Reach and Impact of a Mass Media Event Among Vulnerable Patients: The Terri Schiavo Story

  • Rebecca L. Sudore
  • C. Seth Landefeld
  • Steven Z. Pantilat
  • Kathryn M. Noyes
  • Dean Schillinger
Brief Report



It is unknown whether health-related media stories reach diverse older adults and influence advance care planning (ACP).


To determine exposure to media coverage of Terri Schiavo (TS) and its impact on ACP.

Design and Participants

Descriptive study of 117 English/Spanish-speakers, aged ≥50 years (mean 61 years) from a county hospital, interviewed six months after enrollment into an advance directive study.


We assessed whether participants had heard of TS and subject characteristics associated with exposure. We also asked whether, because of TS, subjects engaged in ACP.

Main Results

Ninety-two percent reported hearing of TS. Participants with adequate literacy were more likely than those with limited literacy to report hearing of TS (100% vs. 79%, P < .001), as were participants with ≥ a high school vs. < high school education (97% vs. 82%, P = .004), and English vs. Spanish-speakers (96% vs. 85%, P = .04). Because of TS, many reported clarifying their own goals of care (61%), talking to their family/friends about ACP (66%), and wanting to complete an advance directive (37%).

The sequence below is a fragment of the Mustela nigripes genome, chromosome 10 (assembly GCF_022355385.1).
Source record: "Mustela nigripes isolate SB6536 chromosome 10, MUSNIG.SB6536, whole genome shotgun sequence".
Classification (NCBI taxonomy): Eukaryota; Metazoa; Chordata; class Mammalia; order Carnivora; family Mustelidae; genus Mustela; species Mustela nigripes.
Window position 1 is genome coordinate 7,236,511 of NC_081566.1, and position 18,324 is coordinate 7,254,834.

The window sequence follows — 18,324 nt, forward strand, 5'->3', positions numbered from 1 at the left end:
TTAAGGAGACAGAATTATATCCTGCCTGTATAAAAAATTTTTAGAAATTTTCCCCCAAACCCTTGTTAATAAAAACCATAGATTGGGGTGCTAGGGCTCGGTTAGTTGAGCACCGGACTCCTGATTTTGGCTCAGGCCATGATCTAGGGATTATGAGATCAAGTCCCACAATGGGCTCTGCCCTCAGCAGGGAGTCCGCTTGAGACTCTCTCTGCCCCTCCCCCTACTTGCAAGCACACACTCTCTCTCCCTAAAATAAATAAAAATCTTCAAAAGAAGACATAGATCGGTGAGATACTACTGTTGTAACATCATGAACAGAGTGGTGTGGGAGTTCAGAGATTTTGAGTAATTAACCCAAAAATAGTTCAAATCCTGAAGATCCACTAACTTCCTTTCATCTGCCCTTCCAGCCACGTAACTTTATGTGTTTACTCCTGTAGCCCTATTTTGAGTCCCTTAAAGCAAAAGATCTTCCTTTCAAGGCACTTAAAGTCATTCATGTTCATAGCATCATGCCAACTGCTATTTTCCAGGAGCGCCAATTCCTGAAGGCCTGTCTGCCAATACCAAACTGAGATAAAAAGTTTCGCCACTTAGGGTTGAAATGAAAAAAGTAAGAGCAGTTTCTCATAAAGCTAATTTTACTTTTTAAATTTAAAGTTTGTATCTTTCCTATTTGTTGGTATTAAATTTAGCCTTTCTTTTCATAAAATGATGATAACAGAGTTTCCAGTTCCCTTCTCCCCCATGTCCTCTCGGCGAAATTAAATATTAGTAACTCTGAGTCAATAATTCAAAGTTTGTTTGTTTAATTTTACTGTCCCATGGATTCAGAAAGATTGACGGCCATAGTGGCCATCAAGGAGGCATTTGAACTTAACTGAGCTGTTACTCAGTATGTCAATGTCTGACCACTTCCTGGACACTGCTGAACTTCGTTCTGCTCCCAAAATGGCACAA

Most diverse older adults had heard of TS and reported that her story activated them to engage in ACP. Media stories may provide a powerful opportunity to engage patients in ACP and develop public health campaigns.


mass media public health advance care planning health literacy vulnerable populations 



Dr. Sudore and this study were supported by the American Medical Association Foundation; the National Institutes of Health/National Institute on Aging K07 AG000912; the National Institutes of Health Research Training in Geriatric Medicine Grant: AG000212; the Pfizer Fellowship in Clear Health Communication; the NIH Diversity Investigator Supplement 5R01AG023626–02; and an NIA Mentored Clinical Scientist Award K-23 AG030344–01. Dr. Schillinger was supported by an NIH Clinical and Translational Science Award UL1 RR024131.

The abstract of this paper was presented at the Society of General Internal Medicine conference in April 2007.

Conflict of Interest Statement

Dr. Sudore is funded in part by the Pfizer Foundation through the Clear Health Communication Fellowship. The Pfizer foundation was not involved in the design, acquisition of data, analysis, interpretation of the results, or the writing of this manuscript. No other authors report a conflict of interest.


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Copyright information

© Society of General Internal Medicine 2008

Authors and Affiliations

  • Rebecca L. Sudore
    • 1
    • 2
    • 3
  • C. Seth Landefeld
    • 1
    • 2
    • 3
  • Steven Z. Pantilat
    • 3
  • Kathryn M. Noyes
    • 1
    • 2
  • Dean Schillinger
    • 3
    • 4
  1. 1.Division of GeriatricsUniversity of California, San FranciscoSan FranciscoUSA
  2. 2.San Francisco VA Medical CenterSan FranciscoUSA
  3. 3.Department of MedicineUniversity of California, San FranciscoSan FranciscoUSA
  4. 4.UCSF Center for Vulnerable PopulationsSan Francisco General HospitalSan FranciscoUSA

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